This makes the morning so much less of a chore and gets you out as soon as possible fighting that sleep inertia.

3. Set only 1 alarm

If you only have one alarm and you have a reason to get up (like getting to work/school on time) then the fear of missing that alarm will force you to wake up. Having multiple alarms gives you a safety net for when you might miss one alarm, but with each alarm you set will get further and further away from waking up at the time you originally planned to!

It might be a hard lesson - but it keeps you being honest to your motivation.

4. Take a shower in the morning

This one might be a bit divisive but, from my point of view, getting into that hot shower feels as good as hitting the snooze button and gets you refreshed for the day.


Tackle the world with your best self - not your snoozy, bed-headed, want-to-go-to-sleep self.

Mark c:

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Two Month No Buy

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Two Month No Buy

I have a problem; I have next to no restraint when it comes to spending money on things that I know I don’t need.

Salesperson: You look amazing, honey!

Salesperson: You look amazing, honey!

I’ll fall for any marketing strategy, any advertisement or sponsored social media post. I’m basically an advertiser’s dream consumer. I live for the emails of those numerous online shopping sites I’ve signed up for to tell me what all the latest sales are. I click on those FB and Instagram ads knowing full well they were tailored to me by those sneaky activity trackers. It becomes a vicious cycle of seeing an ad or social media post *cough*Trendmood*cough*, wanting to buy whatever is advertised, contemplating for about a day before taking the plunge and then seeing another ad.

I am also easily swayed in person to purchase things in the shops. When the sales assistant tells me I look good in a top or some jeans I am basically sold, even though I know it was probably part of their job to tell me I look good. Even without the extra encouragement from the sales people, I’m rather good at convincing myself that I really need another stripy shirt, even though I have six others at home.

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Another major driver of my non-restraint is FOMO. FOMO stands for Fear Of Missing Out, and by Google definition it is ‘anxiety that an exciting or interesting event may currently be happening elsewhere, often aroused by posts seen on social media’.

Essentially, it’s the perception that if you don’t get something now, you will never be able to get it again. It happens when I come across a good sale, whether it be an ad I scroll across on Facebook or a sign propped outside a store in the shopping centre. Don’t even get me started on anything labelled as Limited Edition; it is a marketing strategy literally telling you to snatch up whatever item as fast as you can before it’s all gone. Makeup companies especially love to slap ‘Limited Edition’ onto their products to drive hype and sales (and it works!).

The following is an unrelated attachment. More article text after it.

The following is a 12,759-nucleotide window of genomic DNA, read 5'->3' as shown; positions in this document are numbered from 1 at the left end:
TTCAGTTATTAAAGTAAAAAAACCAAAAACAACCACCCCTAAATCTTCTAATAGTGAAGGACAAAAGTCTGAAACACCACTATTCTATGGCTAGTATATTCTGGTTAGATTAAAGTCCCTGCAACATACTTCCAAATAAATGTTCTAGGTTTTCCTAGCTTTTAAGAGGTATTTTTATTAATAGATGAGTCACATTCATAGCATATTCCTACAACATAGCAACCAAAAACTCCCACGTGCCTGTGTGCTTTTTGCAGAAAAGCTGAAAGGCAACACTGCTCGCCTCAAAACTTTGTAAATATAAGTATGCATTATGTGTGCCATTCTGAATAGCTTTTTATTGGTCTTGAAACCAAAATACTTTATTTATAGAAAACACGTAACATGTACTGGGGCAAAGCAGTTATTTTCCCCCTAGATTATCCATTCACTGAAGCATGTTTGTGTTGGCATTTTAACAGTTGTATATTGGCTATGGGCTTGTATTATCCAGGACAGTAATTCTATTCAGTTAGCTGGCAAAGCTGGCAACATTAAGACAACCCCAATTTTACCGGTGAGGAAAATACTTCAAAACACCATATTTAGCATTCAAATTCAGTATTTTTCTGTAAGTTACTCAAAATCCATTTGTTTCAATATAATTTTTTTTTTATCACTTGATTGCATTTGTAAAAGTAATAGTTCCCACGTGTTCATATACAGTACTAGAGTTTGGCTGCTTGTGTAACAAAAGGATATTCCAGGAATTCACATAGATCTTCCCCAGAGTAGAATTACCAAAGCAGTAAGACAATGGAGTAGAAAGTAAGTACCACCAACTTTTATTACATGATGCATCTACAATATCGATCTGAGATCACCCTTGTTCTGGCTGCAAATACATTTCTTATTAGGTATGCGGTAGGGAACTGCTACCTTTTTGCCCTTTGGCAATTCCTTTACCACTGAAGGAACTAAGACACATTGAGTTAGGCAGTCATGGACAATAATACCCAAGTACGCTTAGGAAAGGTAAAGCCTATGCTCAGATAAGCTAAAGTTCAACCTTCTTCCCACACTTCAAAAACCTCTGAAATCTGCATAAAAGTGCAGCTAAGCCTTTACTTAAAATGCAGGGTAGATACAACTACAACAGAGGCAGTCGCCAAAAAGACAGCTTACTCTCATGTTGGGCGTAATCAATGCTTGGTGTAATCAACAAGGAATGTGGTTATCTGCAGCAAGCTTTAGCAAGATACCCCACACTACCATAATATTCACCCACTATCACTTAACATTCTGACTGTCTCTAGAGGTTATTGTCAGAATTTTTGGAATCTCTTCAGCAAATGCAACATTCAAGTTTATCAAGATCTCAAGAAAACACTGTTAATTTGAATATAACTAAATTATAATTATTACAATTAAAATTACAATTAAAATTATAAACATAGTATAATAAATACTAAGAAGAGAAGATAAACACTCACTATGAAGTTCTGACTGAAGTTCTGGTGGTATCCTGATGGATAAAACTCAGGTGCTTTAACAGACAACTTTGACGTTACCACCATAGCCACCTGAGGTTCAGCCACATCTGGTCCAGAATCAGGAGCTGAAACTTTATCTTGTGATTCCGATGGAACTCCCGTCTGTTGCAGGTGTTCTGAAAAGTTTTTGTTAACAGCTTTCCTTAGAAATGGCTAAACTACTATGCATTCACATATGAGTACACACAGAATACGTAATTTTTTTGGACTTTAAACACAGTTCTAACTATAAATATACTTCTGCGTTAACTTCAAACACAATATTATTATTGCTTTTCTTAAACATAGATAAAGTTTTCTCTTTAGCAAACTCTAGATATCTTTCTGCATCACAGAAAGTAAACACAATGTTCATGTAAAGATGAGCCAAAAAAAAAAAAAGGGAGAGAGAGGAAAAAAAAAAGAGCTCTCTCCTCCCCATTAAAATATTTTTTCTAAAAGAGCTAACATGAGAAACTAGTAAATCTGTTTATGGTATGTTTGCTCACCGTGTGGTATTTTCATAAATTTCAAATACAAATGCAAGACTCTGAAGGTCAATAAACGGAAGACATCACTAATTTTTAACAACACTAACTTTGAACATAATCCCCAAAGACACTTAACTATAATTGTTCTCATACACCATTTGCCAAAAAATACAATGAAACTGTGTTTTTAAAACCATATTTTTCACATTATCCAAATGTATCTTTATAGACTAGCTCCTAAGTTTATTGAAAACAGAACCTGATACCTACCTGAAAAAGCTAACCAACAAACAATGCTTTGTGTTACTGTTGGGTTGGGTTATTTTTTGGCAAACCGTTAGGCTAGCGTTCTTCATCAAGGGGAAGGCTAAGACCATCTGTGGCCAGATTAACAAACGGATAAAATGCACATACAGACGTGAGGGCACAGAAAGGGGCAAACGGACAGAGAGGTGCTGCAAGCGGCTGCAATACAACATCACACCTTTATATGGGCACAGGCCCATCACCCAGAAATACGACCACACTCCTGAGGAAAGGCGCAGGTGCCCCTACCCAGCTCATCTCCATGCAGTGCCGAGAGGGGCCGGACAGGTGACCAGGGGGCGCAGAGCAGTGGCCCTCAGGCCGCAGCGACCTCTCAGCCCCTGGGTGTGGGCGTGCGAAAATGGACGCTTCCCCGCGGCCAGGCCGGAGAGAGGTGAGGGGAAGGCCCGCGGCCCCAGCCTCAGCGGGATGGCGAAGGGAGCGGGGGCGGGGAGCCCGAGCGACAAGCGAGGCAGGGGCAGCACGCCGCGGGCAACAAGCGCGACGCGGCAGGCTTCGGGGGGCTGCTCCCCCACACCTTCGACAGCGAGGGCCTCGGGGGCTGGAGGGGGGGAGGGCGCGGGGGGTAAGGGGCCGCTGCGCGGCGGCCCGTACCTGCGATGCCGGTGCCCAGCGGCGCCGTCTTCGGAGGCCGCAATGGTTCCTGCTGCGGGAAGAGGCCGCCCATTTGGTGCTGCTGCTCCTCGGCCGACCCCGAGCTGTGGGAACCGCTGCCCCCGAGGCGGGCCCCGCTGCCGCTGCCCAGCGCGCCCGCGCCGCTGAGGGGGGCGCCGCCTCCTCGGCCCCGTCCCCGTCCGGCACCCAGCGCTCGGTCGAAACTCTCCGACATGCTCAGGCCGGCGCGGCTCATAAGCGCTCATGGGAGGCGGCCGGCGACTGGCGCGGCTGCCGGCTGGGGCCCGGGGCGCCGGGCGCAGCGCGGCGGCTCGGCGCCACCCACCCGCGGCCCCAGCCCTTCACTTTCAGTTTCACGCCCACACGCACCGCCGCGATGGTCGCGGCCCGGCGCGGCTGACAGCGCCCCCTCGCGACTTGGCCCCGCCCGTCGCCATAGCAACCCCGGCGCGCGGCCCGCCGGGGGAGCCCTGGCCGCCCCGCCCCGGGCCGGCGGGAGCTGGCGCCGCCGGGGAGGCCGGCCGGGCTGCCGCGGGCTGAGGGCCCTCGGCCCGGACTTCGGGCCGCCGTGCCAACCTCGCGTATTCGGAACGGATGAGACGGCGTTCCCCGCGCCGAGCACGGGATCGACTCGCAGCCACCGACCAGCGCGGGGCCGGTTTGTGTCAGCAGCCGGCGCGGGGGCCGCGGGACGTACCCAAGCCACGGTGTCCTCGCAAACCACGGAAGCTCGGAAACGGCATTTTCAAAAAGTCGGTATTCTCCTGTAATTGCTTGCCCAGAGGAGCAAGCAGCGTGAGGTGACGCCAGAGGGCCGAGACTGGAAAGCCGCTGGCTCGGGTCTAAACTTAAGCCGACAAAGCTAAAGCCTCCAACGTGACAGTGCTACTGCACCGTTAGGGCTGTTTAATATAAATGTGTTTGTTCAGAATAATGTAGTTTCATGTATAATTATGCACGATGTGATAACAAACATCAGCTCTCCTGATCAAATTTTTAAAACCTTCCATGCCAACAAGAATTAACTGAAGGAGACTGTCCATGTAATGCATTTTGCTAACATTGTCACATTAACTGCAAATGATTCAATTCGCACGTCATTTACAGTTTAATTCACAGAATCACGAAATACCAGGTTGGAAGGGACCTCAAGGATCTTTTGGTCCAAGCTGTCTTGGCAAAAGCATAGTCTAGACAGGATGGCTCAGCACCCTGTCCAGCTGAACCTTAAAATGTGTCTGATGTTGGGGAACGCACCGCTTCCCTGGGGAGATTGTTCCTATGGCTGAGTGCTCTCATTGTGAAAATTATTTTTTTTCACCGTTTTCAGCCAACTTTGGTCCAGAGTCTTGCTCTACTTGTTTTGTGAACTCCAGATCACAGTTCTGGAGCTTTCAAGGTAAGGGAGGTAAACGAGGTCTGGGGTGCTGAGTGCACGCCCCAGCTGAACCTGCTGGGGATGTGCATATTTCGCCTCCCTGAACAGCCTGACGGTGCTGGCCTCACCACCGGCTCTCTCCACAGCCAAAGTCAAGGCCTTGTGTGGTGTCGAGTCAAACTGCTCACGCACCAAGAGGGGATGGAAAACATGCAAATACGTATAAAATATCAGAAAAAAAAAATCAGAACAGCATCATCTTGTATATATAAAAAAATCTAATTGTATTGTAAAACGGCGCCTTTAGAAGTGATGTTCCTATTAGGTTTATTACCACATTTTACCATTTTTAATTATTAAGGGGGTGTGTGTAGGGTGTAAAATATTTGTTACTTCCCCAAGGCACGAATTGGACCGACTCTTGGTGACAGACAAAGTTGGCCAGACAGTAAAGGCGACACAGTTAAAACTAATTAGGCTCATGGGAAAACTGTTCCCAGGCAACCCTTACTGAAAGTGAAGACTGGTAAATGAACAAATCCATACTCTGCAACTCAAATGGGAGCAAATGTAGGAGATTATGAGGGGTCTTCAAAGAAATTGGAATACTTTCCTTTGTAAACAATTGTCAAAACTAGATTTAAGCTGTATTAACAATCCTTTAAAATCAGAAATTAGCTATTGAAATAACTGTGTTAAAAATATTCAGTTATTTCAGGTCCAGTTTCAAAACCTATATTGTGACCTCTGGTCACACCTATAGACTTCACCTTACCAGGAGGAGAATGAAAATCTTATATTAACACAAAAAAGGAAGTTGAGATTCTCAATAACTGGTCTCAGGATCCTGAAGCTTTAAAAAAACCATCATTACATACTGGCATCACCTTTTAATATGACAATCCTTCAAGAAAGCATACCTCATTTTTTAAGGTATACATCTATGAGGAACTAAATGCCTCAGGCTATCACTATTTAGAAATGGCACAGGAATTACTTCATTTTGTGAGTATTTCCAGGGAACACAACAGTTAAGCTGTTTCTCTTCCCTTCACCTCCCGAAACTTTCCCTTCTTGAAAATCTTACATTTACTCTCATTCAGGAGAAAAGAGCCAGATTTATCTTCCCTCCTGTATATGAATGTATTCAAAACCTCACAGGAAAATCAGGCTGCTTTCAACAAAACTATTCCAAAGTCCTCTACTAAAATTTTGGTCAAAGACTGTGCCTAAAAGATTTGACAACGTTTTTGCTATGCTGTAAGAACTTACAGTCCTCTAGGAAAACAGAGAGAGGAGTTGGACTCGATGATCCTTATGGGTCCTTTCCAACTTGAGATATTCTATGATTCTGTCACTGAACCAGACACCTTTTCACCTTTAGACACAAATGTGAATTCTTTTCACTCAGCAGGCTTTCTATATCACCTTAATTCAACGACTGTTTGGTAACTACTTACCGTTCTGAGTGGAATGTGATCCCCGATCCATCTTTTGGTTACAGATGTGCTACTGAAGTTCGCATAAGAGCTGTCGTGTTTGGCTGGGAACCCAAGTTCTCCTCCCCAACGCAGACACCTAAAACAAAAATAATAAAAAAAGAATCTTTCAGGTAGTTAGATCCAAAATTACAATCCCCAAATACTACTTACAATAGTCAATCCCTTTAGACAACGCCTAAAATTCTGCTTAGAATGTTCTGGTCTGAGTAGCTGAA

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Now don’t get me wrong. I am not completely irresponsible – I do have savings that I am trying to build upon, and, if I try hard, I can resist the pull of that beautiful Anastasia Beverly Hills Modern Renaissance palette or those ankle sock boots that I’ve been wanting for ages. But alas, as my mid-year trip to Japan approaches, saving is more important than ever.

That is why I am going to challenge myself to a two-month no-buy. I know that, realistically, I don’t need a 7th stripy t-shirt or another eye shadow palette. My earring collection has also literally quadrupled over the last two months, and I can live for another two without purchasing any more.

Now, I know that two months isn’t a particularly long period of time and there are probably some of you out there thinking ‘is that even a challenge?’. Well, it is for me, and I have to start somewhere I think is achievable. Who knows, maybe after these two months I’ll have learnt some more restraint. Maybe in time I could go for a six-month ban, possibly even a year. But, baby steps…

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Although I say my reason for doing this is to save for Japan, I also hope to gain more from this challenge. I want to be more critical with my purchases and smart with my money - I don’t want to open a wardrobe or look over at my makeup vanity to see them full with regretful purchases made over split-second decisions.  I want to be more resourceful rather than constantly try to expand my resources. I want to learn to use and love what I already have. Because that’s the thing – when you have so many new things inundating your collection at such a fast pace, it’s hard to take the time to really fall in love with any of it.

So I’m taking matters into my own hands and making my own intervention.

Two Month No Buy challenge  

The rules:

-       No new clothes

-       No new makeup or skincare

-       No new jewellery or other accessories

Exceptions:

-       Refills of items I already use regularly

-       Glasses, because I am due for a new prescription and will most likely be getting a new pair soon

Effective: